6 SEPTEMBER 1975, Page 5

The Pentateuch

Sir: Hugh Lloyd-Jones may disbelieve in the 'Mosaic authorship and veracity of the Pentateuch (August 23). But if he pretends to be a scholar he is not entitled to assert with overweening arrogance that all the world shares his views. Thus, after telling us that "the biblical account of Moses is not history as we understand it", he goes on to assert that "by coommon consent the earliest of the sources worked into the Pentateuch as we have it, the source known as J, cannot come into existance before 950-850 BC."

Professor Lloyd-Jones is clearly retailing a version of the outdated Wellhausen hypothesis of the nineteenth century. This started with the a priori view, based on a Helegian evolutionist view of history, that the Israelites of Moses's time and before must have been primitives, unable to read and write, and holdin,g religious views of a polytheistic or animist kind far removed from the monotheism of the Bible. Wellhausen pretended to distinguish serveral sources of the Pentateuch, called J,E,D,P, which were written down centuries after Moses' time, and conflated together centuries after that and ascribed to Moses by pious fraud. The J source is so called because it used JHVH (Jehovah or Yahveh, rendered in English as "The Lord") for God's name, while the E source uses Elohim. There is also noted a difference in style between the narrative and law-giving sections which is supposed to indicate different authors.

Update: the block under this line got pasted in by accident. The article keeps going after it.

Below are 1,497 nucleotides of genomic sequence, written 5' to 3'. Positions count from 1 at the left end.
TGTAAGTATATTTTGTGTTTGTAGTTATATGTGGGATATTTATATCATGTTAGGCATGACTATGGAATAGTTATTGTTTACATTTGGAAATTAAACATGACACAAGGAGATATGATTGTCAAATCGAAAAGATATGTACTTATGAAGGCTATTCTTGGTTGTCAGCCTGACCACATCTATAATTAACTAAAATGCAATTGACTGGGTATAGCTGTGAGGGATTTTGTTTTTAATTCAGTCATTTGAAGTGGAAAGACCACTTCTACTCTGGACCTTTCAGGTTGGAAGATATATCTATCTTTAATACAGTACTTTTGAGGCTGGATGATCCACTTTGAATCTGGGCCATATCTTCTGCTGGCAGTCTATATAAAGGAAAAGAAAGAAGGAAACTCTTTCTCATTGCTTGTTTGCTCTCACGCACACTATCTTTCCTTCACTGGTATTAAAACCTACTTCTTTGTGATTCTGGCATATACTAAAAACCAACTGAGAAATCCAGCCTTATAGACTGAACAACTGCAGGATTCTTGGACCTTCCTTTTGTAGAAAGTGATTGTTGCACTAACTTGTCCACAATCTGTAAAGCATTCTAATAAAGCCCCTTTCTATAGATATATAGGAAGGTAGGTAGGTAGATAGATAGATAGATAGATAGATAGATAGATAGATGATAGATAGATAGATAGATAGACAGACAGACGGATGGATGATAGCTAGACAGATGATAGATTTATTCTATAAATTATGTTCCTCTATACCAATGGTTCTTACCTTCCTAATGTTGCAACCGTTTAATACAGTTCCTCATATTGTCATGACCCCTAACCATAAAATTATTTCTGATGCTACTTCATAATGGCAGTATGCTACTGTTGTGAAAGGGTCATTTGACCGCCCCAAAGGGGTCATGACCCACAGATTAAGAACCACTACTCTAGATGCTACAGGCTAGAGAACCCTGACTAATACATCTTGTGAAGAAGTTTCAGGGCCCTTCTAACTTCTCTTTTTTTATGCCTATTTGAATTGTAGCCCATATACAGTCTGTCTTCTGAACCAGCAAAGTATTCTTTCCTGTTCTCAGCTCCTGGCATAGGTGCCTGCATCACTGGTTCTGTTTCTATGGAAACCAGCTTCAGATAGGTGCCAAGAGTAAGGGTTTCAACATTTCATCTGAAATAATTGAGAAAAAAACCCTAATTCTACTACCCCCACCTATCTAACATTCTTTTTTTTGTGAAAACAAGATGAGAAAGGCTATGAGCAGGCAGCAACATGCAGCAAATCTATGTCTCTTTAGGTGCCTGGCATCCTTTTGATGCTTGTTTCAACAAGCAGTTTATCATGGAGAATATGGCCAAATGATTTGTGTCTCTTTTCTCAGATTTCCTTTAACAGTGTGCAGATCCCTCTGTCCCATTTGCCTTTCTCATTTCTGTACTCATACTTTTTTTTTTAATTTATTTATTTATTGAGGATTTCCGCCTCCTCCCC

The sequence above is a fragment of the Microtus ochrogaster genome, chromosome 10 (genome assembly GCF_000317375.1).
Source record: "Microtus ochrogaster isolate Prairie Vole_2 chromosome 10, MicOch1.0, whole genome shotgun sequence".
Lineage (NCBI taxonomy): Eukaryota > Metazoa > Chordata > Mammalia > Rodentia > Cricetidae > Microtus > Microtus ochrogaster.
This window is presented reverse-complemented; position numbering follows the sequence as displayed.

In fact, anyone who glances at a Bible can see that there are no separable narratives, and that JHVH and Elohim are sometimes used together. The Koran sometimes uses Allah (etymologically akin to 'Elohim) and sometimes Rab for God's name, but no-one suggests that there were two sources. A police officer in court talks in a very different style from his conversation in a pub, but no-one suggests two sources. Archaeological discoveries, many of which were known in Wellhausen's time, have rendered the whole theory untenable. Moses was brought up at the Egyptian court and is likely to have known several ways of writing. Many tablets and inscriptions have come to light showing that high civilisations with elaborate laws existed throughout the Middle East, including the area to be Israel, and it would be amazing if the Israelites of Moses' time were the sort of illiterate primitives portrayed by the theory Professor Lloyd-Jones advocates. So far from there being "common consent" for his ideas, the tendency for modern scholars is to see that the evidence all points in the direction that the Pentateuch was indeed written in the time of Moses.

G. J. A. Stern 6 Eton Court, Shepherds Hill, London N6